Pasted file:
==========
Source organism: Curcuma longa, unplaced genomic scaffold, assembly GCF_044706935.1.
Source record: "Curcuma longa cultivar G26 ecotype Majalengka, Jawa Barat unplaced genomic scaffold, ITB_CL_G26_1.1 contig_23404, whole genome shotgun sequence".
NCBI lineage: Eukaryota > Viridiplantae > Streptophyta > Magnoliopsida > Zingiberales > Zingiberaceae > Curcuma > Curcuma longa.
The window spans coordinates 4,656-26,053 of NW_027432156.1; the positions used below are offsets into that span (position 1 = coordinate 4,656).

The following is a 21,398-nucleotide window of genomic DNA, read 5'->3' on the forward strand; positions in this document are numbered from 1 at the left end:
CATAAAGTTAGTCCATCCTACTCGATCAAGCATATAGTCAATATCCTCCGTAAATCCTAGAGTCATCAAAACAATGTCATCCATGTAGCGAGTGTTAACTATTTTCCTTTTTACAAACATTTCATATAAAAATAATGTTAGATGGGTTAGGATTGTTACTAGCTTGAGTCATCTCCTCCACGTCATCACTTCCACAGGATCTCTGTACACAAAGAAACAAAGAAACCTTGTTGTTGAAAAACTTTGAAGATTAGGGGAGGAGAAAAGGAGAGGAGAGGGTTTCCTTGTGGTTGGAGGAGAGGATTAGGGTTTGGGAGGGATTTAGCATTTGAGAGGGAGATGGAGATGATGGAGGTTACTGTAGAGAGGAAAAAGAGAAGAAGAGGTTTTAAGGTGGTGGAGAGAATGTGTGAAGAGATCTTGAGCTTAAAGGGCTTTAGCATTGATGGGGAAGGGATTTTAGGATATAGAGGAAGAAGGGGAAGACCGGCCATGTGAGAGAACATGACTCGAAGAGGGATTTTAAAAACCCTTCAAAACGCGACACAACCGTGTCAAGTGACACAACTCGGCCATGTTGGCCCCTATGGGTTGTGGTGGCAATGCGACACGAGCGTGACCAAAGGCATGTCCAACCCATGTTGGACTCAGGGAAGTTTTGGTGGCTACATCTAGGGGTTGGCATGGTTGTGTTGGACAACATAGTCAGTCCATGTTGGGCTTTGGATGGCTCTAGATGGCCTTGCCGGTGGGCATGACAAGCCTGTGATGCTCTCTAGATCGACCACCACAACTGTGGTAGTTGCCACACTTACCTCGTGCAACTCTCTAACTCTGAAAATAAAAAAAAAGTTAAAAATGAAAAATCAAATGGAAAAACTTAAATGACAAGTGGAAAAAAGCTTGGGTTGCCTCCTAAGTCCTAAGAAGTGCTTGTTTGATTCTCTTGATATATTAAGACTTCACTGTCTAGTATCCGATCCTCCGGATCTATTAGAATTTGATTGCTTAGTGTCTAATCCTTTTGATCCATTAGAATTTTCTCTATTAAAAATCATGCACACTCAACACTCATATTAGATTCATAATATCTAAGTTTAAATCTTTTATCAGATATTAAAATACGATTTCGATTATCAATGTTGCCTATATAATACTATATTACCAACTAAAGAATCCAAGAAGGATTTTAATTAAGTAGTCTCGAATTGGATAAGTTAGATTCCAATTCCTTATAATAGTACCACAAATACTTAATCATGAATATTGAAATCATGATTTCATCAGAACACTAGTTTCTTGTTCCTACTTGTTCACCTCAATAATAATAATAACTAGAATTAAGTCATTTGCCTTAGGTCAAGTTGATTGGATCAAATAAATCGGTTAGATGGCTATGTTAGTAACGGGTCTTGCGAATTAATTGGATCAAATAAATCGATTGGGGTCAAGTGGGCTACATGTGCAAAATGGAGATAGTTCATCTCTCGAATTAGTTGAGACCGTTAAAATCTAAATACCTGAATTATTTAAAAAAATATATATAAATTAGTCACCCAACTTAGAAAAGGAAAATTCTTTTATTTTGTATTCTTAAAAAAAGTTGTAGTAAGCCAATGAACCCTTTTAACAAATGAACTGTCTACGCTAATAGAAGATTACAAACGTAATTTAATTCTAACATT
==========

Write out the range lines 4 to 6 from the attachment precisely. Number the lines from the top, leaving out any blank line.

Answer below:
The window spans coordinates 4,656-26,053 of NW_027432156.1; the positions used below are offsets into that span (position 1 = coordinate 4,656).

The following is a 21,398-nucleotide window of genomic DNA, read 5'->3' on the forward strand; positions in this document are numbered from 1 at the left end:
CATAAAGTTAGTCCATCCTACTCGATCAAGCATATAGTCAATATCCTCCGTAAATCCTAGAGTCATCAAAACAATGTCATCCATGTAGCGAGTGTTAACTATTTTCCTTTTTACAAACATTTCATATAAAAATAATGTTAGATGGGTTAGGATTGTTACTAGCTTGAGTCATCTCCTCCACGTCATCACTTCCACAGGATCTCTGTACACAAAGAAACAAAGAAACCTTGTTGTTGAAAAACTTTGAAGATTAGGGGAGGAGAAAAGGAGAGGAGAGGGTTTCCTTGTGGTTGGAGGAGAGGATTAGGGTTTGGGAGGGATTTAGCATTTGAGAGGGAGATGGAGATGATGGAGGTTACTGTAGAGAGGAAAAAGAGAAGAAGAGGTTTTAAGGTGGTGGAGAGAATGTGTGAAGAGATCTTGAGCTTAAAGGGCTTTAGCATTGATGGGGAAGGGATTTTAGGATATAGAGGAAGAAGGGGAAGACCGGCCATGTGAGAGAACATGACTCGAAGAGGGATTTTAAAAACCCTTCAAAACGCGACACAACCGTGTCAAGTGACACAACTCGGCCATGTTGGCCCCTATGGGTTGTGGTGGCAATGCGACACGAGCGTGACCAAAGGCATGTCCAACCCATGTTGGACTCAGGGAAGTTTTGGTGGCTACATCTAGGGGTTGGCATGGTTGTGTTGGACAACATAGTCAGTCCATGTTGGGCTTTGGATGGCTCTAGATGGCCTTGCCGGTGGGCATGACAAGCCTGTGATGCTCTCTAGATCGACCACCACAACTGTGGTAGTTGCCACACTTACCTCGTGCAACTCTCTAACTCTGAAAATAAAAAAAAAGTTAAAAATGAAAAATCAAATGGAAAAACTTAAATGACAAGTGGAAAAAAGCTTGGGTTGCCTCCTAAGTCCTAAGAAGTGCTTGTTTGATTCTCTTGATATATTAAGACTTCACTGTCTAGTATCCGATCCTCCGGATCTATTAGAATTTGATTGCTTAGTGTCTAATCCTTTTGATCCATTAGAATTTTCTCTATTAAAAATCATGCACACTCAACACTCATATTAGATTCATAATATCTAAGTTTAAATCTTTTATCAGATATTAAAATACGATTTCGATTATCAATGTTGCCTATATAATACTATATTACCAACTAAAGAATCCAAGAAGGATTTTAATTAAGTAGTCTCGAATTGGATAAGTTAGATTCCAATTCCTTATAATAGTACCACAAATACTTAATCATGAATATTGAAATCATGATTTCATCAGAACACTAGTTTCTTGTTCCTACTTGTTCACCTCAATAATAATAATAACTAGAATTAAGTCATTTGCCTTAGGTCAAGTTGATTGGATCAAATAAATCGGTTAGATGGCTATGTTAGTAACGGGTCTTGCGAATTAATTGGATCAAATAAATCGATTGGGGTCAAGTGGGCTACATGTGCAAAATGGAGATAGTTCATCTCTCGAATTAGTTGAGACCGTTAAAATCTAAATACCTGAATTATTTAAAAAAATATATATAAATTAGTCACCCAACTTAGAAAAGGAAAATTCTTTTATTTTGTATTCTTAAAAAAAGTTGTAGTAAGCCAATGAACCCTTTTAACAAATGAACTGTCTACGCTAATAGAAGATTACAAACGTAATTTAATTCTAACATT